Monitoring activities with the help of antibody tests for serum and milk
Phylogenetic analyses of the virus strains could yield valuable results in terms of infection routes as part of epidemiologic issues. Pathogen analyses are extremely helpful when retracing infection sources.

AGES carried out a comprehensive study to collect data on BVDV and BDV strains circulating in Western Austria in 2005 and 2006 (Hornberg, A.; Revilla-Fernández, S.; Vogl, C.; Vilcek, St.; Matt, M.; Fink, M.; Köfer, J.; Schöpf, K. (2008): Genetic diversity of pestivirus isolates in cattle from Western Austria. Vet Microbiol. 2009 Mar 30;135(3-4):205-13)

Blood samples from Tyrol and Vorarlberg from 2005/2006 with unique Ag positive results in the Erns ELISA were frozen and archived on a continuous basis. These 353 BVDV antigen-positive blood samples were examined using microbiological methods at the AGES Institute for Veterinary Examinations in Mödling. The positive field samples were tested using Real-time (RT) – PCR and the BVDV strains were subsequently characterised using nucleotide sequencing, followed by phylogenetic analysis.

The study conducted at the veterinary institutes in Mödling and Innsbruck was based on the genetic heterogenity of the BVDV strains. This was determined using molecular biological sequence analysis. The classification of the sample types showed a very high genetic diversity in the BVD strains in Tyrol and Vorarlberg. A total of 8 different BVDV 1 subtypes were found, three of which were isolated for the first time in Austria. The subtype BVDV 1h was the most common (143 isolates), but also subtype 1f (79 isolates) was also widespread. In addition, two BVDV 2 strains were found and a Border Disease Virus (BDV) isolate could be classified in cattle for the first time. The BVDV 2 isolates were a 99% match with the German subtypes 104-98 from Lower Saxony, described by Tajima et al. in 2001. Only little geographic correlation was found in the incidence of the various strains at farm level.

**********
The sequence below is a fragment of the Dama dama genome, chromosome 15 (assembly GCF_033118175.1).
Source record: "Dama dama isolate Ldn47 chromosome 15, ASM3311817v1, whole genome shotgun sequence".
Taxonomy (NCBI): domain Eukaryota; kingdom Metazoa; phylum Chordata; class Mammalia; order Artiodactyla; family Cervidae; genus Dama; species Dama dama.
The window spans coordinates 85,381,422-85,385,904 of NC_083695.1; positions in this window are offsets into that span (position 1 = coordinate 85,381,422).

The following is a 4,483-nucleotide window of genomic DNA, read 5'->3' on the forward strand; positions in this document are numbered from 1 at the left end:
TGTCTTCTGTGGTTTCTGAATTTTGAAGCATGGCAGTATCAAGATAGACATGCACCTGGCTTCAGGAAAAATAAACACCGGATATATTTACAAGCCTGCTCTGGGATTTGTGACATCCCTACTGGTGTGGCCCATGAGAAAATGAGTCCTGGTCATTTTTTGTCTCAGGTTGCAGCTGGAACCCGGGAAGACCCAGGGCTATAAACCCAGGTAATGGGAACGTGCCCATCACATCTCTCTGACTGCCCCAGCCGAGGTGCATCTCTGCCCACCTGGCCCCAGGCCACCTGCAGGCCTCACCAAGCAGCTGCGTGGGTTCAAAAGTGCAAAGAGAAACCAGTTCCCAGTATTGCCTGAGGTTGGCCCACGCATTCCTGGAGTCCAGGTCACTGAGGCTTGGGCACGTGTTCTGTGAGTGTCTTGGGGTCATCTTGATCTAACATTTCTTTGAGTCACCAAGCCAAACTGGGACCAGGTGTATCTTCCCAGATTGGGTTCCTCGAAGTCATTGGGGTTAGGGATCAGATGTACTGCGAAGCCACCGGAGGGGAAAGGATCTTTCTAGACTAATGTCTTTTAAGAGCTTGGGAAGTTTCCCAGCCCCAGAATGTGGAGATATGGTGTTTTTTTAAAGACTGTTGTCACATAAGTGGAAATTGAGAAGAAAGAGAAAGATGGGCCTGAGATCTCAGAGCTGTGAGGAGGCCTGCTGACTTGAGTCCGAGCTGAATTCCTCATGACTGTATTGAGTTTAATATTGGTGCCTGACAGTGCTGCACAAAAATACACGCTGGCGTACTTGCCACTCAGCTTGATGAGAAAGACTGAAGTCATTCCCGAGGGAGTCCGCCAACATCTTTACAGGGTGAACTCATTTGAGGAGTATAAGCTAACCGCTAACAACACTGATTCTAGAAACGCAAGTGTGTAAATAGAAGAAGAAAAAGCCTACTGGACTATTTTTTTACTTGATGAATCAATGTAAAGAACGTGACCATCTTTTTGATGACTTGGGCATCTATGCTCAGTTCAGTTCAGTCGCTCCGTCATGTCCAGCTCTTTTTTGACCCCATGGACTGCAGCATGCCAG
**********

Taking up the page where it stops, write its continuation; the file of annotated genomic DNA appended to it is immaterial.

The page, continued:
BVD Red Deer